Supporting young adult carers to access learning23 January 2013
How policy can support young adult carers, aged 16-25, to access and achieve in education and training at a key transition point in their lives, was the focus of a joint NIACE and Carers Trust policy seminar, hosted by Slaughter and May in London.
Enabling young carers to fulfill their educational and employment potential and ensuring that caring responsibilities don’t hinder their achievements, are key priorities in the Department of Health’s Carers Strategy Refresh (2010-2018).
NIACE and the Carers Trust held this seminar to bring together key strategic partners in Government, the learning and skills sector and carers’ organisations, to examine possible solutions. Age 16-25 is a pivotal period during which most young adults make the transition to adulthood and the choices, opportunities, responsibilities and rewards that this brings. However, for many young adult carers, the transition experience is often very different. As a result of their caring responsibilities, many young adult carers don’t make linear transitions, are not afforded the opportunities taken for granted by their peers and can become isolated and disaffected.
“Education providers need to realise how many carers there are out there and that every single one of them will need help and support in some way, shape or form.” – Jon, Young Adult Carer
“Once I made my school, college and university aware of my caring role they were supportive…I could talk to them any time.” – Laura, Young Adult Carer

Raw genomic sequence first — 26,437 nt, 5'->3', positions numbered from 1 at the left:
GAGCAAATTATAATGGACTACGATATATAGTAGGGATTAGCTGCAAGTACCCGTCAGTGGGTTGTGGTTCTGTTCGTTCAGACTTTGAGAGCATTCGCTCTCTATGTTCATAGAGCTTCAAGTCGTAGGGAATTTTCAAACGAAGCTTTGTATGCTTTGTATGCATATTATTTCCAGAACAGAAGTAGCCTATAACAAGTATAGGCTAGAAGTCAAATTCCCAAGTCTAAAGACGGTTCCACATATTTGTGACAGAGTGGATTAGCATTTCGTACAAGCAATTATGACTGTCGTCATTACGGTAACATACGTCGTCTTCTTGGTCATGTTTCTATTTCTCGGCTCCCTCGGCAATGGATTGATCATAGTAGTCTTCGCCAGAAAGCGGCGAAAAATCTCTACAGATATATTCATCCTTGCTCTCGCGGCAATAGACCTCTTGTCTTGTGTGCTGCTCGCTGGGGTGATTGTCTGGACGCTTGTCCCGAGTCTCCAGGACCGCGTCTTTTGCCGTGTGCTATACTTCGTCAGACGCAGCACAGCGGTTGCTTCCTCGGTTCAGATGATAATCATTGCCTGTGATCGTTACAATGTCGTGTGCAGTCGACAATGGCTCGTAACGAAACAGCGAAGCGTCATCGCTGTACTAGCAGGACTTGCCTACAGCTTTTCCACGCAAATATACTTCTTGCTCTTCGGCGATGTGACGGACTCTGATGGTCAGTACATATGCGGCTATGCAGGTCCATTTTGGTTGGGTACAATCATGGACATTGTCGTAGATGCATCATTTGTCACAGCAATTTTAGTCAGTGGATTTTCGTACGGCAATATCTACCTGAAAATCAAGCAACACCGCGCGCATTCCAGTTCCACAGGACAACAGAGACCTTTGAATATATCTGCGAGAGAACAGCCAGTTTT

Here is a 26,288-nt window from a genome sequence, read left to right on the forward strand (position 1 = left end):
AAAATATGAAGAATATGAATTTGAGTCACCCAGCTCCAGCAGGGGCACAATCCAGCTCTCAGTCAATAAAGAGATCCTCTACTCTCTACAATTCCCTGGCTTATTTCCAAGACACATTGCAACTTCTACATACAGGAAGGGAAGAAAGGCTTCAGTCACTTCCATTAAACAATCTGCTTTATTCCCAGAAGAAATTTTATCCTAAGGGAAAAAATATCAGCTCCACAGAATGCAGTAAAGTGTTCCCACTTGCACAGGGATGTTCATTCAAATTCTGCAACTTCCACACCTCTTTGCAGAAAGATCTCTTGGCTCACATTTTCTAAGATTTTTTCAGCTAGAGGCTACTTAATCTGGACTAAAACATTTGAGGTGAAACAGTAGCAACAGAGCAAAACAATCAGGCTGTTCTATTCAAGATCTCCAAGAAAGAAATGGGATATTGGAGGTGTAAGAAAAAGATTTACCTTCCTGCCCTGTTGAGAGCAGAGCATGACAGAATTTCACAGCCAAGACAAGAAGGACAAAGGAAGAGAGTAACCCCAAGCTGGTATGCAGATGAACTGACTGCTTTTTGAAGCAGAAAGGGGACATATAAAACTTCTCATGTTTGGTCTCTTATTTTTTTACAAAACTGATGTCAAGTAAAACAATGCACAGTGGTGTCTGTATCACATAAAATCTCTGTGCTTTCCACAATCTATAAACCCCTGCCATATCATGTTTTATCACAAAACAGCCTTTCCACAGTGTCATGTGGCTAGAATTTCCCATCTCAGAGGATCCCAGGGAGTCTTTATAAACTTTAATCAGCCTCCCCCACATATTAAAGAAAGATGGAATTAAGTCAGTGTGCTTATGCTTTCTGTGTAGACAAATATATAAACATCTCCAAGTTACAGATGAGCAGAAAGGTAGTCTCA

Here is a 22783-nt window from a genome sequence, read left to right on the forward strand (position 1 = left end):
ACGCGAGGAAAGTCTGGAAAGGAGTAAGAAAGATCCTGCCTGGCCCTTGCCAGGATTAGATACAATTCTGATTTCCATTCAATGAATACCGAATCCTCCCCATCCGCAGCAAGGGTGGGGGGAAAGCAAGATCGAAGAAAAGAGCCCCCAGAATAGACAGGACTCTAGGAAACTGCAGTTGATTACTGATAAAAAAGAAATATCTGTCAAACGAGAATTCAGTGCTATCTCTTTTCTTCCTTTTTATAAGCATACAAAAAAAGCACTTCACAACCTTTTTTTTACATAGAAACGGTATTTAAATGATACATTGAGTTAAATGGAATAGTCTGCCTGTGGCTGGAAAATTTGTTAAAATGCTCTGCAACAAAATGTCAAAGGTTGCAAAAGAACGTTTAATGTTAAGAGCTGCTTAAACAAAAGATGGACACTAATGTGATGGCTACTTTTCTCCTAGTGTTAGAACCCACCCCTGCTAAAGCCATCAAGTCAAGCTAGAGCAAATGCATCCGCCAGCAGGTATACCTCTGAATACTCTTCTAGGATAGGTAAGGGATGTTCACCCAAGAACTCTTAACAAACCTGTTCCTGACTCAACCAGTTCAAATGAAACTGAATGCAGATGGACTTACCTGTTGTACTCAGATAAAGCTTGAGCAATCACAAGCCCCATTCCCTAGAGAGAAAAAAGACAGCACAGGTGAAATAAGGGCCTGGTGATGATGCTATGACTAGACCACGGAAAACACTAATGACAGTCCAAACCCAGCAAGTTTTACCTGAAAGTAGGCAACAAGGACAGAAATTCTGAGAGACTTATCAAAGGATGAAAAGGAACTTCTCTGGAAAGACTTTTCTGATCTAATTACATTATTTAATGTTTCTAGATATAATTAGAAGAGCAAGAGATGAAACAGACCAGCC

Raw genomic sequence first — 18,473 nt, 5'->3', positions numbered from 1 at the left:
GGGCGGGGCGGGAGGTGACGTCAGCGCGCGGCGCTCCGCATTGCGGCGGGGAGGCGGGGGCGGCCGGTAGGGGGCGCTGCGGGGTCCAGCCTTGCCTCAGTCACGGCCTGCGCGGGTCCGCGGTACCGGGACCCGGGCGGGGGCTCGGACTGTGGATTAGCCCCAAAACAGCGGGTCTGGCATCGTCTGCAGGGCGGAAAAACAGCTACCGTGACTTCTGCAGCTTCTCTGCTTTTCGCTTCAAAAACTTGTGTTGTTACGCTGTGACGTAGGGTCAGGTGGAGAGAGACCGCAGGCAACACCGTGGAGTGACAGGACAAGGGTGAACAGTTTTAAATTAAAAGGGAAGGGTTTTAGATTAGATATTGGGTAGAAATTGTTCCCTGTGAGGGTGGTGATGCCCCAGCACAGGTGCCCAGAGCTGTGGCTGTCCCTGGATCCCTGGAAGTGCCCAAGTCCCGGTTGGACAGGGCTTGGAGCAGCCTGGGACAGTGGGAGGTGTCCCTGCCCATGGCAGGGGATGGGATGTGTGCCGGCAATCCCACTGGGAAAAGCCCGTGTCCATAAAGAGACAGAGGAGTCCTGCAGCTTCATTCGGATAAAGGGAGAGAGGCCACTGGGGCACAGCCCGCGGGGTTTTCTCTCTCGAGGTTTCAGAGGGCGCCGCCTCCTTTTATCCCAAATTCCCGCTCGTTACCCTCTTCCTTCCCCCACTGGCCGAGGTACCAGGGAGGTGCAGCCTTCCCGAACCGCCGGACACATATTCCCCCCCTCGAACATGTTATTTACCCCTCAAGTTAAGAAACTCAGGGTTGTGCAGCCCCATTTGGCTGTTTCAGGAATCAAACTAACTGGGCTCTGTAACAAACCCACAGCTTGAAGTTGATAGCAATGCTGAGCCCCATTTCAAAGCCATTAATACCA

The policy seminar – attended by NIACE’s patron, HRH The Princess Royal – took forward the work of NIACE’s ‘Who Cares?’ project. Funded by the Department of Health, the project involved extensive consultations with young adult carers and their stories and views informed the development of a series of resources, publications and staff training sessions.
Carol Taylor, NIACE Director for Research and Development, said:
“As a result of their caring responsibilities, young adult carers commonly experience difficulties like isolation, fatigue and mental and physical health problems. They often have little time for themselves and activities outside the home, so their friendships and wider relationships suffer.
It is not surprising, therefore, that their learning is affected as well. Due to their caring responsibilities they often miss or are late for lessons and are frequently unable to complete work on time. As a consequence a high proportion of them have low aspirations, fail to achieve their full potential and leave education with few or, even, no qualifications. In addition, negative experiences of learning, such as bullying and a lack of understanding by peers and professionals, mean that many young adult carers become deeply marginalised and ‘turned off’ learning at a young age.
NIACE is happy to be working closely with the Carers Trust to cement both organisations’ commitment to helping young adult carers reach their full potential. To do this we’re also working with policy shapers and makers to improve access to and achievement in education and training, leading to sustainable employment for young adult carers. We are grateful to Slaughter and May too for their ongoing support.”